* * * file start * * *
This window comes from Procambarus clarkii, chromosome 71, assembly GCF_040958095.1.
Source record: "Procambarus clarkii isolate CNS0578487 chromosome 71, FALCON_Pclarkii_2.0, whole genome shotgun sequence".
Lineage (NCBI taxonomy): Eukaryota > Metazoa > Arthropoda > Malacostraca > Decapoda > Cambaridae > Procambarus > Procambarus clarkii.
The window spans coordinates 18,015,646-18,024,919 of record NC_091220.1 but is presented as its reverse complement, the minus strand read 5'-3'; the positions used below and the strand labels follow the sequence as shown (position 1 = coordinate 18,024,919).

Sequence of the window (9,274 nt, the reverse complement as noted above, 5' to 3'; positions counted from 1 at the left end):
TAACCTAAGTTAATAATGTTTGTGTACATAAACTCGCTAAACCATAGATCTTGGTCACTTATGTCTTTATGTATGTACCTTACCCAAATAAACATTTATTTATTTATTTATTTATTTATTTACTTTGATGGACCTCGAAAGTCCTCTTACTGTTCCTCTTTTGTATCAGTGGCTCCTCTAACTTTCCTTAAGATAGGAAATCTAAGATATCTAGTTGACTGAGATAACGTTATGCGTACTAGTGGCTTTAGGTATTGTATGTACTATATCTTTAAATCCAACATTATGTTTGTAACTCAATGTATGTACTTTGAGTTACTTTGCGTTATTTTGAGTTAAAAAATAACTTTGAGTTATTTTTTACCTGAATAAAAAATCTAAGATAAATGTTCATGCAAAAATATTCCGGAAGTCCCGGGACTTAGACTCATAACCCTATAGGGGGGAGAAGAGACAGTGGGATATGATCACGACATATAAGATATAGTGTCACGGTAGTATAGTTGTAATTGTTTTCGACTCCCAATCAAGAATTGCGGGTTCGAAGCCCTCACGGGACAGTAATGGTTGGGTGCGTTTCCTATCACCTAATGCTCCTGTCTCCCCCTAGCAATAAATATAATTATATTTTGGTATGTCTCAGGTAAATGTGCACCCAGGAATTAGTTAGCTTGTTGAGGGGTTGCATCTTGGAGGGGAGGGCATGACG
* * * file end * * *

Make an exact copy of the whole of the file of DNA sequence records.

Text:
This window comes from Procambarus clarkii, chromosome 71, assembly GCF_040958095.1.
Source record: "Procambarus clarkii isolate CNS0578487 chromosome 71, FALCON_Pclarkii_2.0, whole genome shotgun sequence".
Lineage (NCBI taxonomy): Eukaryota > Metazoa > Arthropoda > Malacostraca > Decapoda > Cambaridae > Procambarus > Procambarus clarkii.
The window spans coordinates 18,015,646-18,024,919 of record NC_091220.1 but is presented as its reverse complement, the minus strand read 5'-3'; the positions used below and the strand labels follow the sequence as shown (position 1 = coordinate 18,024,919).

Sequence of the window (9,274 nt, the reverse complement as noted above, 5' to 3'; positions counted from 1 at the left end):
TAACCTAAGTTAATAATGTTTGTGTACATAAACTCGCTAAACCATAGATCTTGGTCACTTATGTCTTTATGTATGTACCTTACCCAAATAAACATTTATTTATTTATTTATTTATTTATTTACTTTGATGGACCTCGAAAGTCCTCTTACTGTTCCTCTTTTGTATCAGTGGCTCCTCTAACTTTCCTTAAGATAGGAAATCTAAGATATCTAGTTGACTGAGATAACGTTATGCGTACTAGTGGCTTTAGGTATTGTATGTACTATATCTTTAAATCCAACATTATGTTTGTAACTCAATGTATGTACTTTGAGTTACTTTGCGTTATTTTGAGTTAAAAAATAACTTTGAGTTATTTTTTACCTGAATAAAAAATCTAAGATAAATGTTCATGCAAAAATATTCCGGAAGTCCCGGGACTTAGACTCATAACCCTATAGGGGGGAGAAGAGACAGTGGGATATGATCACGACATATAAGATATAGTGTCACGGTAGTATAGTTGTAATTGTTTTCGACTCCCAATCAAGAATTGCGGGTTCGAAGCCCTCACGGGACAGTAATGGTTGGGTGCGTTTCCTATCACCTAATGCTCCTGTCTCCCCCTAGCAATAAATATAATTATATTTTGGTATGTCTCAGGTAAATGTGCACCCAGGAATTAGTTAGCTTGTTGAGGGGTTGCATCTTGGAGGGGAGGGCATGACG